The Relevance to Education and Careers: demonstrate an understanding of the relevance of philosophy to other subject areas and careers.
Only Some students are able, with accommodations, to be part of a regular course curriculum and to demonstrate independent learning. These accommodations allow access to the course without any dilution of the knowledge and skills the student is expected to demonstrate.
These required accommodations to facilitate the student’s learning will be identified in his or her IEP (see IEP Standards, 2000, page 11*). It is likely that IEP for many or all courses will reflect the same accommodations. The instructions and accommodations are geared to meet the diverse needs of learners.
The three types of accommodations that are going to be used are:
i) Instructional accommodations - changes in teaching/learning strategies facilitated by different styles of presentation; methods of organization; the use of technology and multimedia.
ii) Environmental accommodations - Certain classroom settings and preferential seating may benefit these students.
iii) Assessment: assessment procedures that enable the student to demonstrate his or her learning, such as Multiple Intelligence Theory, giving more time to complete tasks (see page 29 of the IEP Resource Guide, 2004, for more examples).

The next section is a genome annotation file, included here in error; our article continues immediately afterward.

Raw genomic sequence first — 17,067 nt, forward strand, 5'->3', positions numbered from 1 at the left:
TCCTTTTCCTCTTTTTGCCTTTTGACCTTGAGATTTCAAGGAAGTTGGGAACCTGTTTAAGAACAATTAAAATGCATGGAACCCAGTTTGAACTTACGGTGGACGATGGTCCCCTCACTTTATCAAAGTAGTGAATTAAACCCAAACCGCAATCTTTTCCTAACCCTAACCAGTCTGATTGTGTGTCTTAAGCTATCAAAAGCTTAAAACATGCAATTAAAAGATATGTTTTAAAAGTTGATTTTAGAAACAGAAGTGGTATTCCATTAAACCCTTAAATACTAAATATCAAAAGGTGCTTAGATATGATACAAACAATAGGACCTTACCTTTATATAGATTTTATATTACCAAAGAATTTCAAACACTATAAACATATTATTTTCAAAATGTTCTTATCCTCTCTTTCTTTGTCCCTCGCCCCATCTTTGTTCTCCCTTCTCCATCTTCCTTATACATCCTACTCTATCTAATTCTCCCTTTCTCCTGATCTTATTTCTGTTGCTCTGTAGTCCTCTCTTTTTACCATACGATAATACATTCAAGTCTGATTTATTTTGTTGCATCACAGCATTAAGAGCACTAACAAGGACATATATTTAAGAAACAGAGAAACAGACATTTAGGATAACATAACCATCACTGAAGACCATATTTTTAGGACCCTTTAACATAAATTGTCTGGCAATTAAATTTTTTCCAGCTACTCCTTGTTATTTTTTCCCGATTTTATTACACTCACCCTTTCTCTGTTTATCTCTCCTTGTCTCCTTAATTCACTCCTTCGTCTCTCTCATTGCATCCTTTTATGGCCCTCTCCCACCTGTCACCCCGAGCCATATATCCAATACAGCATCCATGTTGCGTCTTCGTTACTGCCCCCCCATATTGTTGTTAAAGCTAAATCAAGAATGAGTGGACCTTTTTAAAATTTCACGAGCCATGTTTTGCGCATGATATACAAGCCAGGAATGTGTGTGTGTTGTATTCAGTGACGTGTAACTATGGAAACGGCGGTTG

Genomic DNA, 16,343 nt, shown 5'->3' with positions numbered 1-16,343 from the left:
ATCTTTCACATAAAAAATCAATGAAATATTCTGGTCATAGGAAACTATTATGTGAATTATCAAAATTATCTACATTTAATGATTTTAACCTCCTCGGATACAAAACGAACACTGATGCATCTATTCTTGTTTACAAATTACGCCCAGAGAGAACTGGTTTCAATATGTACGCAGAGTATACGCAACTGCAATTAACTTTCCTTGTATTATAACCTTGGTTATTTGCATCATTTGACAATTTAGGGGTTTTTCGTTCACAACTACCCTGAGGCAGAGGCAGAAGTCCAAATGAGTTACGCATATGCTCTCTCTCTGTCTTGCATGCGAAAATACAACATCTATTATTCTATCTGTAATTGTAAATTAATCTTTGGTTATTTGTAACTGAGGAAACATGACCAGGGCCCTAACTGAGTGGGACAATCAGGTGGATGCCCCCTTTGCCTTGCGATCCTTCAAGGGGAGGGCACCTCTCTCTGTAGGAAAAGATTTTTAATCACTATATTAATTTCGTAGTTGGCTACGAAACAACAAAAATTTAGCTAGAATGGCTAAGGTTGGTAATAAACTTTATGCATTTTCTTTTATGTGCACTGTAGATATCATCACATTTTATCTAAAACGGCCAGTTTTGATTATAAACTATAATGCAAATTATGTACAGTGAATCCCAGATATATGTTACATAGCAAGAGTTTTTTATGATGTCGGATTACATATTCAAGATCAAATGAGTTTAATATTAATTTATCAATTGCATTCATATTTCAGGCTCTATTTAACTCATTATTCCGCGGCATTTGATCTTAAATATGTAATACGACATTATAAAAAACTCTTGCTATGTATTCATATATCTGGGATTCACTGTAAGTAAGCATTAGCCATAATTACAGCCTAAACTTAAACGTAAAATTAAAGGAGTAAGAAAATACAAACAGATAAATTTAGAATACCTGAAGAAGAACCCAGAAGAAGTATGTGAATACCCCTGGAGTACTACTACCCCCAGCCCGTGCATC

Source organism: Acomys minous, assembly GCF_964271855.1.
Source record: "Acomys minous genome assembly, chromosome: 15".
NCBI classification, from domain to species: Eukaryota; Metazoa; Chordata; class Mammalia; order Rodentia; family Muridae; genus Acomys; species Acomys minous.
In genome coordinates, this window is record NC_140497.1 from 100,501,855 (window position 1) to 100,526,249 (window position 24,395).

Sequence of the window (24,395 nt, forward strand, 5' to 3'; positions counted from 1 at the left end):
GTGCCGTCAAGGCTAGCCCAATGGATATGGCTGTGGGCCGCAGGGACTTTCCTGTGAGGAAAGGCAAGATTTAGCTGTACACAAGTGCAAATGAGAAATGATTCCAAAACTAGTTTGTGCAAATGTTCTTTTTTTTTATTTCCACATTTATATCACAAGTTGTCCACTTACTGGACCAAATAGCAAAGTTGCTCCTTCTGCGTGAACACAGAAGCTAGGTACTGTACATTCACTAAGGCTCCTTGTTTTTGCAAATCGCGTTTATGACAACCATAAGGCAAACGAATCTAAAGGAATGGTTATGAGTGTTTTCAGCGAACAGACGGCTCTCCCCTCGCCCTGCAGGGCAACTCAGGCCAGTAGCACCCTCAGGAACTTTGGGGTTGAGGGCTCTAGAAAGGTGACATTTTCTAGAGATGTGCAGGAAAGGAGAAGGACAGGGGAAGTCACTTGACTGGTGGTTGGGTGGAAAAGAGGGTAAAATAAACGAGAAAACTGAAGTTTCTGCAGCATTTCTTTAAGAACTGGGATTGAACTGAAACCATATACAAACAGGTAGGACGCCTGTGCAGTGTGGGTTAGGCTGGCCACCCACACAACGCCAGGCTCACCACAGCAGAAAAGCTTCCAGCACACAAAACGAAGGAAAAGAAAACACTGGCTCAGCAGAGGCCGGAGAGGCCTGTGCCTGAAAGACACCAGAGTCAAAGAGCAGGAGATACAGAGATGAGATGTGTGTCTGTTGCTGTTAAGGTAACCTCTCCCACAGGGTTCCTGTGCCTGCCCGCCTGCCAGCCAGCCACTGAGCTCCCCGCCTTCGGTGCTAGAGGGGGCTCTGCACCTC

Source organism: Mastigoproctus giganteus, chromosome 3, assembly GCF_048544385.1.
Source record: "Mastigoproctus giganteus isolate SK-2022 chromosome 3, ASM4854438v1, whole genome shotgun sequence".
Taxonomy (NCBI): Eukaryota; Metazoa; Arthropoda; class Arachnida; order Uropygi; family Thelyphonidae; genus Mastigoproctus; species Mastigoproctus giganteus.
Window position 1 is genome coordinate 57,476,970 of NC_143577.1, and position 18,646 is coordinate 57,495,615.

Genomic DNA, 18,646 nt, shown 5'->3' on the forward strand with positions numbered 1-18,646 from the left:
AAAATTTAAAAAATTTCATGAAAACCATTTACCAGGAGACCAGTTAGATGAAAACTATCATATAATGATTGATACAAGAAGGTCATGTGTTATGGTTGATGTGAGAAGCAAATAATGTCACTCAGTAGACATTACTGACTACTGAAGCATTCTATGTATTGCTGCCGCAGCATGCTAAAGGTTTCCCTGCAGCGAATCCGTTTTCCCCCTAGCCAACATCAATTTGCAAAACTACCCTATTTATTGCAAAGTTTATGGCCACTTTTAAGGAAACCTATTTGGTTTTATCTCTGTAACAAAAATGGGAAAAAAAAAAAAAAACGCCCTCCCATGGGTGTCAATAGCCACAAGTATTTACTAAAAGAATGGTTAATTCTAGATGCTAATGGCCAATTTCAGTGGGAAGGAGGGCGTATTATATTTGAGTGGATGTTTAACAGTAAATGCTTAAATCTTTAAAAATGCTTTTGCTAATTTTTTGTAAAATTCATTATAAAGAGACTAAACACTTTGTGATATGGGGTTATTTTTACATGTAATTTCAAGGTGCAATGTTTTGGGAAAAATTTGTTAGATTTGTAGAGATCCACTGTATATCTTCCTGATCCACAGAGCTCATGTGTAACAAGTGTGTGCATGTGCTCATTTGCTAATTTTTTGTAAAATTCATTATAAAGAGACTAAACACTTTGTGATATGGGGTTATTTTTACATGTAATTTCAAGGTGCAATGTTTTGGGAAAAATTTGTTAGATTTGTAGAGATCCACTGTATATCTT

For students who require accommodations for only the mathematics courses, the assessment and evaluation of their achievement will be based on the appropriate course curriculum expectations and the achievement levels outlined in this document. The IEP box on the students’ Provincial Report Cards will not be checked, and no information on the provision of accommodations will be included.
* Taken from: Ministry of Education, Ontario. Extracted from The Ontario Curriculum, Grades 9 to 12: Social Sciences and Humanities, 2013; Pg 35-38 Date of extraction: date: Sunday, March 14, 2021
Program Considerations For English Language Learners
Students from a variety of cultural and linguistic backgrounds. For many of these students, English is not their spoken language. They may be coming from highly sophisticated educational systems, while others may have come from regions where access to formal schooling was limited. These students offer a rich addition to the classroom experience by way of their background knowledge and experience. All teachers will assist with their English- language development. In mathematics the teachers will include appropriate adaptations and strategies in their instructions and assessments to facilitate the success of the English language learners in their classrooms. Some of these strategies and adaptations are: modification of some or all of the course expectations so that they are challenging but attainable for the learner at his or her present level of English proficiency, given the necessary support from the teacher.